Category Archives: Riprap

Snow Blue Night: RipRap Quartet

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It’s spring, the bulbs and daffodils are with us, lambs are gamboling and it is time to tell you about some new music that you may enjoy. At the end of January, I wrote about Groove Merchant by The Tommy Chase Quartet here. Kevin Flanagan played sax on that album and when I emailed to let him know about my piece, I decided that I would try to write about his current musical endeavours. It’s great to be able to write about a musician, so obviously adept in playing the hard bop changes, who has moved into different, more contemporary territory and also to tell you about a new recording that has recently been released. Riprap have played together for over 8 years and the four members have played alongside many of the great and the good of British jazz, as well as with stellar rock and soul stars.

I’ve had Snow Blue Night for just over a week and I’ve probably played it through about a dozen times. Initially, I struggled to find the words and means to write about it. First impressions included observations that the music was melodic, complex, engaging and that Riprap have the great virtue of knowing how to listen to each other as well as being able to play their individual instruments with great skill.

There is none of the head, solo, solo, solo, reprise of head predictability found in the average hard bop set. What I did hear was a very listenable set of 10 tracks. Starting with an energetic and melodic Snow Blue Night, Kevin Flanagan introduces the theme on soprano saxophone before giving way to the piano of Dave Gordon who enters a dialogue with Russ Morgan on restrained and complimentary percussion, followed by a soaring soprano sax led section. I’m aware that Kevin Flanagan worked with Bristol trip-hop band, Portishead, and the next track up, Old Year, has Andrew Brown playing a bass line that reminds me very much of Massive Attack’s Blue Lines- but maybe that’s just these old ears of mine. The Beck is a delightful piece of music that demands attention despite being played with great subtlety and restraint. As noted above, Riprap really know how to listen to each other.

Cuba Cafe, as the name suggests has something of the Caribbean about it- a bit of mambo cha cha perhaps is this poor attempt to describe the feel. Song is a complex piece played in distinct movements, with a second section which offers plenty of space for the interplay between the bass, percussion and piano. English Isobars has a sense of sophistication that the piano and soprano saxophone deliver before Andrew Brown produces a short bass solo and more exquisite piano. Newk is a tribute to Sonny Rollins. I’m not sure if it echoes any of The Colossus’s compositions in particular but it lends itself to some playful interplay between the four musicians. Saying The Names starts with a repeated looped phrase (played on the bass, I think) which runs like a pulse through a first section before Dave Gordon plays some amazing piano. A third section re-introduces Kevin Flanagan with another repeated phrase on bass to take us out. Our Lady of Guadeloupe starts with a bass led phase, which creates a sense of tension and mystery. Finally, Helicon melds another mixture of light, shade and great sensitivity.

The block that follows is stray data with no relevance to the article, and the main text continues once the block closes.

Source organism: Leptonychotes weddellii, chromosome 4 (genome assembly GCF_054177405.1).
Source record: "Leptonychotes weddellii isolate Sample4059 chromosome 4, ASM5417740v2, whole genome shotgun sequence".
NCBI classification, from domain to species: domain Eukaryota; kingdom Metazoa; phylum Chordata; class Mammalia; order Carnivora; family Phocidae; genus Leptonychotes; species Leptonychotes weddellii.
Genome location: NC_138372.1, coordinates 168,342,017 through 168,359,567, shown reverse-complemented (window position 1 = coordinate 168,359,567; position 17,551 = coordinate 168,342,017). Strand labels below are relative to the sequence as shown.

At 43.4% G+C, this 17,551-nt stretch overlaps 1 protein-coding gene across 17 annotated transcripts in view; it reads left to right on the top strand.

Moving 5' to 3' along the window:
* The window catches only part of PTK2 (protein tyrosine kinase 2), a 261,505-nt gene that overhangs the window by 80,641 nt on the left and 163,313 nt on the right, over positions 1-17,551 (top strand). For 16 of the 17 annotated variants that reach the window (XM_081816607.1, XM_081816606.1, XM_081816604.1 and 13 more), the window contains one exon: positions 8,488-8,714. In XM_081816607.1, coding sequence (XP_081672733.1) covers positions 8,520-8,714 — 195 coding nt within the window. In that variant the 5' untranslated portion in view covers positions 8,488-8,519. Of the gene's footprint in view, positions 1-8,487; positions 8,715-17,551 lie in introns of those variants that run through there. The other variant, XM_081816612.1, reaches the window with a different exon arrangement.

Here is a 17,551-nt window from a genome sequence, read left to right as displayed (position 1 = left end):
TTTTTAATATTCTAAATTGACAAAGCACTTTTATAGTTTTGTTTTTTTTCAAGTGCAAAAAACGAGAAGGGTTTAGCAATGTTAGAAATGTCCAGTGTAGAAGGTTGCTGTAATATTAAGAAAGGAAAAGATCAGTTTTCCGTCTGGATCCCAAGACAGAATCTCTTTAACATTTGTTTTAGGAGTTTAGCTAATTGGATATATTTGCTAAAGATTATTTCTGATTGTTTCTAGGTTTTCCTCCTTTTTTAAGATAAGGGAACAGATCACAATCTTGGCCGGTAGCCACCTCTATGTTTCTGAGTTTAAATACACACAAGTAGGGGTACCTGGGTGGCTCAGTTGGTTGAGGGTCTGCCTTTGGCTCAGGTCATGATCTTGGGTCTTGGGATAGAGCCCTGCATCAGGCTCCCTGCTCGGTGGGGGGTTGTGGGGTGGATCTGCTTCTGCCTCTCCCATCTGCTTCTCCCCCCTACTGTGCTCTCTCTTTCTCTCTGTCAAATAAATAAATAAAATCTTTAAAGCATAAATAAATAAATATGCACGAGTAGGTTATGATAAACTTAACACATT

The album sounded great over a Naim/ Spendor system. It has been a pleasure to discover a very fine contemporary set which downwithit can recommend to you without any reservation or hesitation. The great thing is that Riprap are a working quartet with at least four gigs coming up between now and September 2014 (Cambridge, Watford, Ipswich area). The album can be bought as a CD for £10 including postage and packaging direct from Kevin Flanagan’s website, which you can link to from here. You can also buy downloads from there. If you only buy one new British jazz album in the coming months, treat yourself to this one. There’s also lots more information about the band and forthcoming gigs there too.

The band:- Riprap are: Kevin Flanagan (reeds); Dave Gordon (piano); Russ Morgan (percussion); Andrew Brown (bass). January 2012. Recorded at Anglia Ruskin Recital Room, Cambridge. Produced by Kevin Flanagan, Bill Campbell and John Ward; Recording Engineer: Bill Campbell, assisted by Jamie Currie and David Kuratsu. Cover photo: Jane Perryman; Art & Design: Crosstown Traffic. Riprap (own label).

I’ve said my bit and now you can hear from Kevin Flanagan, himself, courtesy of YouTube. Naturally, he tells us about the music of Riprap in a far better way than a reviewer could hope to and there are several extracts from Snow Blue Night to be heard there too:-